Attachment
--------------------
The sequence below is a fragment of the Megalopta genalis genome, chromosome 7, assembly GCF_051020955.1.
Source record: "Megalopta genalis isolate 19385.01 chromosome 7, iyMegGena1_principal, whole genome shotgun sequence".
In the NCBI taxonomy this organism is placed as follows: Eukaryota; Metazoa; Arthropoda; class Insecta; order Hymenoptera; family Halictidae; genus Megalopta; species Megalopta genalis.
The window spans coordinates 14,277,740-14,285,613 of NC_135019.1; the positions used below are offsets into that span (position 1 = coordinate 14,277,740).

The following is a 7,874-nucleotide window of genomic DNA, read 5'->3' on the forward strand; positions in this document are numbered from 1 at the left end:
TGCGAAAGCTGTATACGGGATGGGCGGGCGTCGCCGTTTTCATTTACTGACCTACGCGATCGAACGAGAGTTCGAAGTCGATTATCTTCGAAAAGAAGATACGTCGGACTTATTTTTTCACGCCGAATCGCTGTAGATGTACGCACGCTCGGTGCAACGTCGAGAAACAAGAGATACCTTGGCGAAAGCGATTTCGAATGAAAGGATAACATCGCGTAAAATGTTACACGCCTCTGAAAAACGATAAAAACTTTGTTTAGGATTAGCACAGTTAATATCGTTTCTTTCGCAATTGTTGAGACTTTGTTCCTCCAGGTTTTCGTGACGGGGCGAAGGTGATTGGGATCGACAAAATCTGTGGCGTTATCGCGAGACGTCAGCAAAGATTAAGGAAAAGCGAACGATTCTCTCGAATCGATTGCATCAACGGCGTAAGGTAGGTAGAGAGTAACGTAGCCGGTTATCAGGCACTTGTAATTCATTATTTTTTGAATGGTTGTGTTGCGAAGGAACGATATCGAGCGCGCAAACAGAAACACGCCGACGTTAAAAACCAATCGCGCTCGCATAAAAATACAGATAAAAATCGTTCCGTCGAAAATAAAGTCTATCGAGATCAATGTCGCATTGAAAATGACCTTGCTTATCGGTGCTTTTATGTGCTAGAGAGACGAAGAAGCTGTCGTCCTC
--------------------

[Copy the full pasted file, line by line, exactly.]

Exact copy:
The sequence below is a fragment of the Megalopta genalis genome, chromosome 7, assembly GCF_051020955.1.
Source record: "Megalopta genalis isolate 19385.01 chromosome 7, iyMegGena1_principal, whole genome shotgun sequence".
In the NCBI taxonomy this organism is placed as follows: Eukaryota; Metazoa; Arthropoda; class Insecta; order Hymenoptera; family Halictidae; genus Megalopta; species Megalopta genalis.
The window spans coordinates 14,277,740-14,285,613 of NC_135019.1; the positions used below are offsets into that span (position 1 = coordinate 14,277,740).

The following is a 7,874-nucleotide window of genomic DNA, read 5'->3' on the forward strand; positions in this document are numbered from 1 at the left end:
TGCGAAAGCTGTATACGGGATGGGCGGGCGTCGCCGTTTTCATTTACTGACCTACGCGATCGAACGAGAGTTCGAAGTCGATTATCTTCGAAAAGAAGATACGTCGGACTTATTTTTTCACGCCGAATCGCTGTAGATGTACGCACGCTCGGTGCAACGTCGAGAAACAAGAGATACCTTGGCGAAAGCGATTTCGAATGAAAGGATAACATCGCGTAAAATGTTACACGCCTCTGAAAAACGATAAAAACTTTGTTTAGGATTAGCACAGTTAATATCGTTTCTTTCGCAATTGTTGAGACTTTGTTCCTCCAGGTTTTCGTGACGGGGCGAAGGTGATTGGGATCGACAAAATCTGTGGCGTTATCGCGAGACGTCAGCAAAGATTAAGGAAAAGCGAACGATTCTCTCGAATCGATTGCATCAACGGCGTAAGGTAGGTAGAGAGTAACGTAGCCGGTTATCAGGCACTTGTAATTCATTATTTTTTGAATGGTTGTGTTGCGAAGGAACGATATCGAGCGCGCAAACAGAAACACGCCGACGTTAAAAACCAATCGCGCTCGCATAAAAATACAGATAAAAATCGTTCCGTCGAAAATAAAGTCTATCGAGATCAATGTCGCATTGAAAATGACCTTGCTTATCGGTGCTTTTATGTGCTAGAGAGACGAAGAAGCTGTCGTCCTC